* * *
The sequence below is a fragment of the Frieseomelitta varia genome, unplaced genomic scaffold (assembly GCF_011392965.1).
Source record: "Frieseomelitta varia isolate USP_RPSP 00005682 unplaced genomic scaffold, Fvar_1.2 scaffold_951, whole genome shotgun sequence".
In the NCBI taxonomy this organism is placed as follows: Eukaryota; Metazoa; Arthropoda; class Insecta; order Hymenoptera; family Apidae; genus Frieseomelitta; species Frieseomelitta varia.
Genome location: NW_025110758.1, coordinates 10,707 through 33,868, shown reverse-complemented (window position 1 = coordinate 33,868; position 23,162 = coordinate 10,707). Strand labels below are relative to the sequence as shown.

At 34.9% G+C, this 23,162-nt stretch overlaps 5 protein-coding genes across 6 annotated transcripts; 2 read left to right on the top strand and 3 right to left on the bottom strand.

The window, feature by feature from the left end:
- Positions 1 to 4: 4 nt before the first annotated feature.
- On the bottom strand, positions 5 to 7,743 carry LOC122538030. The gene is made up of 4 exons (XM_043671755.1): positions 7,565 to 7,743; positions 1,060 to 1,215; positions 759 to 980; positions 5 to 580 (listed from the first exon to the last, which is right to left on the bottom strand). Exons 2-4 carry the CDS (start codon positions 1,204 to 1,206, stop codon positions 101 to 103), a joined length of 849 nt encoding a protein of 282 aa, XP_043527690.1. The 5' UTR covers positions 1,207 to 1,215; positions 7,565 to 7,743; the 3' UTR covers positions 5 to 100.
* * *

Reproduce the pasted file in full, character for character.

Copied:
The sequence below is a fragment of the Frieseomelitta varia genome, unplaced genomic scaffold (assembly GCF_011392965.1).
Source record: "Frieseomelitta varia isolate USP_RPSP 00005682 unplaced genomic scaffold, Fvar_1.2 scaffold_951, whole genome shotgun sequence".
In the NCBI taxonomy this organism is placed as follows: Eukaryota; Metazoa; Arthropoda; class Insecta; order Hymenoptera; family Apidae; genus Frieseomelitta; species Frieseomelitta varia.
Genome location: NW_025110758.1, coordinates 10,707 through 33,868, shown reverse-complemented (window position 1 = coordinate 33,868; position 23,162 = coordinate 10,707). Strand labels below are relative to the sequence as shown.

At 34.9% G+C, this 23,162-nt stretch overlaps 5 protein-coding genes across 6 annotated transcripts; 2 read left to right on the top strand and 3 right to left on the bottom strand.

The window, feature by feature from the left end:
- Positions 1 to 4: 4 nt before the first annotated feature.
- On the bottom strand, positions 5 to 7,743 carry LOC122538030. The gene is made up of 4 exons (XM_043671755.1): positions 7,565 to 7,743; positions 1,060 to 1,215; positions 759 to 980; positions 5 to 580 (listed from the first exon to the last, which is right to left on the bottom strand). Exons 2-4 carry the CDS (start codon positions 1,204 to 1,206, stop codon positions 101 to 103), a joined length of 849 nt encoding a protein of 282 aa, XP_043527690.1. The 5' UTR covers positions 1,207 to 1,215; positions 7,565 to 7,743; the 3' UTR covers positions 5 to 100.